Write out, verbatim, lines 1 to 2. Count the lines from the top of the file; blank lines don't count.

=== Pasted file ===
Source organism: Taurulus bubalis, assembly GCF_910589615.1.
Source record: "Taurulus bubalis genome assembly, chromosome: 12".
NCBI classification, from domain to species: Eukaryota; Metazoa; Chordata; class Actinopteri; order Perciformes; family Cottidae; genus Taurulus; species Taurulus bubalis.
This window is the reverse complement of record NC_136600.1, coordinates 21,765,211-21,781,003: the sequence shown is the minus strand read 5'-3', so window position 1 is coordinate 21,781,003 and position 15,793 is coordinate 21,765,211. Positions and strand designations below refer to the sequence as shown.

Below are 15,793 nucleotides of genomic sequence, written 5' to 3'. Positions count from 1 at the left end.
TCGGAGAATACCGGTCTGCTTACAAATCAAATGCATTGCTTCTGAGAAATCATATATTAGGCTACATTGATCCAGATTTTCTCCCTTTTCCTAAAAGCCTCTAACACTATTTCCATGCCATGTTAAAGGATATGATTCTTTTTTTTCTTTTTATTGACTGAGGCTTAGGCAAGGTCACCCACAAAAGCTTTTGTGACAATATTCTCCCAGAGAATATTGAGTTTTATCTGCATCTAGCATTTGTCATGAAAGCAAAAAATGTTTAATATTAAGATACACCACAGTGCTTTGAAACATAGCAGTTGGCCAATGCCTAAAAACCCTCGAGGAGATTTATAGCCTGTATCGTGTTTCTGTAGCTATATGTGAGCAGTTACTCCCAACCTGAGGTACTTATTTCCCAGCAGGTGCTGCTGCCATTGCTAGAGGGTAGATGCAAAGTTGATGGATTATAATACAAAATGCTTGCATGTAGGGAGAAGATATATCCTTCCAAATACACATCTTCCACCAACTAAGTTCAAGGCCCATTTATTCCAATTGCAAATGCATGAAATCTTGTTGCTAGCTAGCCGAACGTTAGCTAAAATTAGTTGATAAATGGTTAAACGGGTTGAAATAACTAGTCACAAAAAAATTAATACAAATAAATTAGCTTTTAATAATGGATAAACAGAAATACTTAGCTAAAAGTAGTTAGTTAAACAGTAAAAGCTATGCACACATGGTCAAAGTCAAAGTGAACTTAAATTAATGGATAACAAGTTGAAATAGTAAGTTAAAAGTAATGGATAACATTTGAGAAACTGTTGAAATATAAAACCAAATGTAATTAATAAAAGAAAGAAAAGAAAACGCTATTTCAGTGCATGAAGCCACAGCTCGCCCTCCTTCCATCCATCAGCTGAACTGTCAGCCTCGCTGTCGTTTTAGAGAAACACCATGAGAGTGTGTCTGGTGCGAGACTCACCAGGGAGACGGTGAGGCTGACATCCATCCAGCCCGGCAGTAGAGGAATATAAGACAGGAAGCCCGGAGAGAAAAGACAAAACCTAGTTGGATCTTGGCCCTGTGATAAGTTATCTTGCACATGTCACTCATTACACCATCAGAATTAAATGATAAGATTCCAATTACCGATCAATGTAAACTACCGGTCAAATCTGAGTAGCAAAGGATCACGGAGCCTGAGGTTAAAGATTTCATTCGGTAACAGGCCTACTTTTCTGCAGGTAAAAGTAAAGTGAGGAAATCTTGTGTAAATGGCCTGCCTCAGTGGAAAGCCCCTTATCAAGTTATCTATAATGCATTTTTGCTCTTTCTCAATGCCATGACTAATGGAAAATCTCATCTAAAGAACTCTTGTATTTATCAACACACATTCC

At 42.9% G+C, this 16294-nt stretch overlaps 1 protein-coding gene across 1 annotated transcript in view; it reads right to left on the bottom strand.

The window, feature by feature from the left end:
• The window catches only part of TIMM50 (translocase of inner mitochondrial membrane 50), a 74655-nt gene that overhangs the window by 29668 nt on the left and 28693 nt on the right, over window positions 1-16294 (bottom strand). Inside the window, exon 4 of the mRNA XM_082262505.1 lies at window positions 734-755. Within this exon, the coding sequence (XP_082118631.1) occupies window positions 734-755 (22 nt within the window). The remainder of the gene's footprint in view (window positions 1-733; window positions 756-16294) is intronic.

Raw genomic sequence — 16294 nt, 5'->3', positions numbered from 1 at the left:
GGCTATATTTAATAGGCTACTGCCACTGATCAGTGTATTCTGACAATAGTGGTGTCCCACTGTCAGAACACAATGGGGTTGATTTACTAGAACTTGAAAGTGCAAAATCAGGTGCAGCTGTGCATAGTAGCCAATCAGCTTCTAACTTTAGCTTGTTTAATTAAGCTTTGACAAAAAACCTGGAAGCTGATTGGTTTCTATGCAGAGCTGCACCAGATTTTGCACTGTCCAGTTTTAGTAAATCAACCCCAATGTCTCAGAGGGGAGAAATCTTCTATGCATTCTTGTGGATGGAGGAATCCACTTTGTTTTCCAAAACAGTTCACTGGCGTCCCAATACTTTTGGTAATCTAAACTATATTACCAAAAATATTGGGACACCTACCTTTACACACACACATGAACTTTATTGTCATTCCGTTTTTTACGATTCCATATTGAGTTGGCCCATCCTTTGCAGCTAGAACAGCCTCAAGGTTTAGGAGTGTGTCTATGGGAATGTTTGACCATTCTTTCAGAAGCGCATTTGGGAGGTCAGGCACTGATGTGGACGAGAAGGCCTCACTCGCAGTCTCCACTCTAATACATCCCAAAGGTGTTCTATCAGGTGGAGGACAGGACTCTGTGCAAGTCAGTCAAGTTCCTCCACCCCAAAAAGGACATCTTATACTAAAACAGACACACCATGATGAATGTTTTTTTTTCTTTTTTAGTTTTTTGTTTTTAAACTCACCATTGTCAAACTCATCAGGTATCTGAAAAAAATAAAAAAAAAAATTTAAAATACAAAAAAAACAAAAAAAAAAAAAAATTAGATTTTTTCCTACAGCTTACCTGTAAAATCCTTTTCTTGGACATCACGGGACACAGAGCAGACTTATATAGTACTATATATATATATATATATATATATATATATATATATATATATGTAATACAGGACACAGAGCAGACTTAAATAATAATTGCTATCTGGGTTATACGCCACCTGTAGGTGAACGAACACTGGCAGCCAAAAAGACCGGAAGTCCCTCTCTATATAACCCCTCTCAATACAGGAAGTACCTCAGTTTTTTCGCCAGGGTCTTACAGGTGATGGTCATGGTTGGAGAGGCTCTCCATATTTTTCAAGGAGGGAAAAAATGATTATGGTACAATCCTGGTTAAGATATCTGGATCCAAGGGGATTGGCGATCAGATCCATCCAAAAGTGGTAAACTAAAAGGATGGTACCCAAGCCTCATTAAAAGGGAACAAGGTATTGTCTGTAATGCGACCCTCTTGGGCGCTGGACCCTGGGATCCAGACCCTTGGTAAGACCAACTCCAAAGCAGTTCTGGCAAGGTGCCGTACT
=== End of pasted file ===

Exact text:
Source organism: Taurulus bubalis, assembly GCF_910589615.1.
Source record: "Taurulus bubalis genome assembly, chromosome: 12".